Thursday, June 13, 2013

amor fati

I always imagined that the first guy to become my boyfriend would come out of some spectacular, unexpected event. I accidentally knock over a stranger's hot coffee with my purse, and it spills all over his lap, but then I meet him a month later at a random party, and we just happen to remember each other for some reason and then just completely hit it off. Or I'm getting out of work to see that it's pouring outside, but I don't have an umbrella and am completely underdressed for the rain, so I'm walking home drenched and shivering cold when the kindest stranger offers to share his umbrella and gives me his jacket and walks me home and then asks for my number.

It stings when I have to tell people that David and I met at a club. I guess it's because I realize that our relationship didn't stem from dramatic origins of the romantic comedy flair as I had always wanted.

But it's so hard to explain how serendipitous that meeting really was. I was truly so close to not going that night and never meeting the best thing that's ever happened to me in my life.

I was drinking by myself at home, pregaming because I couldn't imagine going to Circle sober, and after my fourth half shot within the minute, I looked at my reflection through the living room window, and my vision started to blur from the tears conjured by this image of me, how sad I looked in my plain, black, not-dressy-enough-for-clubbing dress, drinking all alone in this huge apartment. I felt like I was looking into the future, how I would be 30 and still all alone in a huge apartment drinking by myself because all of my friends are snuggled up with their significant others at home and I still didn't know how to go out and meet someone without the help of the Fairy God-liquor.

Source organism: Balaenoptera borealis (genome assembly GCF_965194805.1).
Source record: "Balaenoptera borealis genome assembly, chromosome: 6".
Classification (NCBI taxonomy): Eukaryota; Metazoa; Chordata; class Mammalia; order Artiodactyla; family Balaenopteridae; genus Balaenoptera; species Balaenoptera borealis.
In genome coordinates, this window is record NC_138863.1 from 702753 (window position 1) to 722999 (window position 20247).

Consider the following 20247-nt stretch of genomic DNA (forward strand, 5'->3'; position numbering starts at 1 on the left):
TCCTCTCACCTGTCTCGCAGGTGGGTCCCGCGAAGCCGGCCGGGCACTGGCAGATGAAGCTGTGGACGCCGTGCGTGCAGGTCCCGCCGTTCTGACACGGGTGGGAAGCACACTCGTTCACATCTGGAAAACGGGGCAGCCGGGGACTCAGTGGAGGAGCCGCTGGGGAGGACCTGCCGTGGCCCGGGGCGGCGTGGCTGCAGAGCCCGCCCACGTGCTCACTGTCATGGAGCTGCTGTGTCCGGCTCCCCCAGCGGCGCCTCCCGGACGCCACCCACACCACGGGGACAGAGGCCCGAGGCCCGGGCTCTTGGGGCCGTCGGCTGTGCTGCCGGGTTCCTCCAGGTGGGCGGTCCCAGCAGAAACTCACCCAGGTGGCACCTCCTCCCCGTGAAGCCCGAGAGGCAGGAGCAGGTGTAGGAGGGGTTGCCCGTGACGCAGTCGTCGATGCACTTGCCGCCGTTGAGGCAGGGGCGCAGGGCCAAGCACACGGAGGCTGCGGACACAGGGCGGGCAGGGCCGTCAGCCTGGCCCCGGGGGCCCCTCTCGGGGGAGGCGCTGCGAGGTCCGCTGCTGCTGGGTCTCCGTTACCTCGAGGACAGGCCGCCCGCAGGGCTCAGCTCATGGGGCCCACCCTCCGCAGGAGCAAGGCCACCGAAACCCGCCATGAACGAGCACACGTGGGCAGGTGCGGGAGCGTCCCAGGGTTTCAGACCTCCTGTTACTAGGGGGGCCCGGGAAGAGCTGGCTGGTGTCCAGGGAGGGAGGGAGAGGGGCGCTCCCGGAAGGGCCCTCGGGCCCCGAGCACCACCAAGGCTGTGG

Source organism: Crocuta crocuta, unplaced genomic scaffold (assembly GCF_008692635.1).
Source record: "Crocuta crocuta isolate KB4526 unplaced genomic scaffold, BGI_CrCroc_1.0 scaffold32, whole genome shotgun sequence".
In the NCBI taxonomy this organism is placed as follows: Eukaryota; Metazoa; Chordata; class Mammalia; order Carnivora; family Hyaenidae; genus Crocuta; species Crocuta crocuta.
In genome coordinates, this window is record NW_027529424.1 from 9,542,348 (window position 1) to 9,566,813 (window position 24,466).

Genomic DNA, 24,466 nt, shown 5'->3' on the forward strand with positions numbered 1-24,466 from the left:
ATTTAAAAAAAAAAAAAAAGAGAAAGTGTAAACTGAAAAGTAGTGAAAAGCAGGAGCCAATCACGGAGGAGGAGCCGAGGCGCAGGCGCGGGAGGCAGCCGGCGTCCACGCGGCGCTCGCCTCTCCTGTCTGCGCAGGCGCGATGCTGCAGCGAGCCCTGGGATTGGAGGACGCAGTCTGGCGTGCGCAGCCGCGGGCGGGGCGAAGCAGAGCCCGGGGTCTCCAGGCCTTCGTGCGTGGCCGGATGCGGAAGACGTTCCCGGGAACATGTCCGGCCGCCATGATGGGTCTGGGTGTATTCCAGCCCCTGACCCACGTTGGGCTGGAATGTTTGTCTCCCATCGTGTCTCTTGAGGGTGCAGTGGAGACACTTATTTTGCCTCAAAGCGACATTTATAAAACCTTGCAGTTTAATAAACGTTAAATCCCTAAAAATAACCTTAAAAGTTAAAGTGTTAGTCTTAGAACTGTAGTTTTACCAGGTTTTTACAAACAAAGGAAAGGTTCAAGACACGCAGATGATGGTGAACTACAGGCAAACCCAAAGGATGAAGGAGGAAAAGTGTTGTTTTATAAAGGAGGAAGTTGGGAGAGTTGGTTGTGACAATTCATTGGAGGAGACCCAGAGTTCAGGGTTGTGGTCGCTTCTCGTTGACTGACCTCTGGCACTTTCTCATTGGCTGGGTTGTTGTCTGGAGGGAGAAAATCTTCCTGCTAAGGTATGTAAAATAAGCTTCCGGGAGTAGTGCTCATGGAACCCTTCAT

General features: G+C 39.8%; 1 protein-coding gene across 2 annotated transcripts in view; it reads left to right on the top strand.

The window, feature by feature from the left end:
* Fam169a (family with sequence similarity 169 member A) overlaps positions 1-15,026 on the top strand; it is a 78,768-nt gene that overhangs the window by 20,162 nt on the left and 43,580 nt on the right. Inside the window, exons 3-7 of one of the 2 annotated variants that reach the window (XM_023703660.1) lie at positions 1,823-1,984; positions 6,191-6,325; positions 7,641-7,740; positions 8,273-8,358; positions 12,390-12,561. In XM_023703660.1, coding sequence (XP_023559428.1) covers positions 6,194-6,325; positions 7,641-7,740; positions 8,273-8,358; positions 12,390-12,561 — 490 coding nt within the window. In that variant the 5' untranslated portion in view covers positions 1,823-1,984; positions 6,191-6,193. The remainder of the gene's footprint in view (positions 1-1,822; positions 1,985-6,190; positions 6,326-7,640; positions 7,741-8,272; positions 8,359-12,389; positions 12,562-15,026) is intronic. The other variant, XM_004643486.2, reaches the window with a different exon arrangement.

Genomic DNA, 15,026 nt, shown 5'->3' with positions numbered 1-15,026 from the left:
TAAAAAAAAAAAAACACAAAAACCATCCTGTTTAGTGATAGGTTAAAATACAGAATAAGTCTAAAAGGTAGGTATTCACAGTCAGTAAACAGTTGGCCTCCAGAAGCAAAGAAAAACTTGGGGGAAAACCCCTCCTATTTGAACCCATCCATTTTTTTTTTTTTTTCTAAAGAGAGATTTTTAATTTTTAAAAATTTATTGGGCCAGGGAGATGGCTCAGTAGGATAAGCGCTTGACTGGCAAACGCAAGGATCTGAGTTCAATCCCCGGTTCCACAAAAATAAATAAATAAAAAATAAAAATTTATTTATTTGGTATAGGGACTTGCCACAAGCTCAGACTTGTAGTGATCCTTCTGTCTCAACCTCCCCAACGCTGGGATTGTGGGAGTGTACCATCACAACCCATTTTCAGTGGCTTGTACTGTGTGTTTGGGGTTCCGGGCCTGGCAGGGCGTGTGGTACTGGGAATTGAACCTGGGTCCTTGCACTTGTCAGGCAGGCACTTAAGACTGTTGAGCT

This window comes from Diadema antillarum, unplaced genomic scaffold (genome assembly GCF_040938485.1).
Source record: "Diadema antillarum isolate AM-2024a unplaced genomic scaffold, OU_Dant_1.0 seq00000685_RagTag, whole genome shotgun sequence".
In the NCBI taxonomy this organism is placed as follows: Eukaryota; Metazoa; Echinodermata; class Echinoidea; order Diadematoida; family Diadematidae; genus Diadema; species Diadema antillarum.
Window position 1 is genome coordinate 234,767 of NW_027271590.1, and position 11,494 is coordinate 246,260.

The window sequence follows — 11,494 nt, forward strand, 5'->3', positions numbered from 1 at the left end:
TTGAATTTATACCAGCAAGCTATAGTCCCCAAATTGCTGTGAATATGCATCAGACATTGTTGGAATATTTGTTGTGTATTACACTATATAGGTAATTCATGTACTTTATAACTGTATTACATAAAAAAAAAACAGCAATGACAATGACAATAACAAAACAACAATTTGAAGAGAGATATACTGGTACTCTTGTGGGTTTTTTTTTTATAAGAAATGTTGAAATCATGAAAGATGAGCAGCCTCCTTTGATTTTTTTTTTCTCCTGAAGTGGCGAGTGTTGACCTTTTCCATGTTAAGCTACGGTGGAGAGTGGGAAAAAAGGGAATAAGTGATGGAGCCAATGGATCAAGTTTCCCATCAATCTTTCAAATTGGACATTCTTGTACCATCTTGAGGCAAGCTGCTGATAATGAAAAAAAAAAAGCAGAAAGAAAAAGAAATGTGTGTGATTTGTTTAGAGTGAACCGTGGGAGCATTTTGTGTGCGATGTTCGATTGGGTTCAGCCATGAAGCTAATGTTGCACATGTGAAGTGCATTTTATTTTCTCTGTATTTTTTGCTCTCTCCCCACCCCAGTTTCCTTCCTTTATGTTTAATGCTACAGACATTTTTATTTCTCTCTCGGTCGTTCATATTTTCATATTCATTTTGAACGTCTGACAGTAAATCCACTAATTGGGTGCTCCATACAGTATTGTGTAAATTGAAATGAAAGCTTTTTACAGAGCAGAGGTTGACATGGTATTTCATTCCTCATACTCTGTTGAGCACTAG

I was supposed to meet Soomi and Teresa at 11 so that we wouldn't have to pay cover, but it was half past midnight, and they had already gone inside a while ago. I had every reason not to go anymore, and I was starting to accept this bleak impending future reflected in the crystal ball of my windowpane. But out of nowhere, a flash of optimism struck through me. I had to stop using laziness as an excuse not to do anything or else nothing in my life would change. While I had accepted eternal singledom as my destiny, I didn't want it. I didn't think I deserved it. If you keep doing what you're doing, you'll keep getting what you're getting. That phrase I had precariously scribbled on a yellow sticky note pinned to the bulletin board in front of my desk suddenly loomed in my mind, reminding me that if I wanted change, I had to change. I wasn't expecting to meet someone that night; I just felt like I had to start saying yes to more things because I never knew what could happen. I took one last shot, headed out the door, and hailed down a taxi with resolve.

I bitterly released the $20 cover from my grasp as I entered the club, swimming through the throng, trying to find two Koreans in a Korean haystack. The fact that I spotted Soomi and Teresa immediately should have been a heads-up of my fortuity of the night. We bopped our heads to the depressingly mediocre beats, trying to convince ourselves we were having fun because this was Circle.

As we moved from section to section looking for a good spot to dance, I naturally scoped the crowd. It was your typical sea of Korean guys, all with the same too cool, too disinterested looks. At one point, I did notice one guy who I genuinely thought was cute, and for a moment, it seemed like he was looking our way, checking us out. At first, I had a tiny bit of hope that maybe he was looking at me, but I erased this delusion immediately because it's so easy to trick yourself into thinking that everyone is looking at you when you want them to. So I did what I usually did, pretended that I hadn't seen him and moved my girls to dance in a different section to see if he'd follow.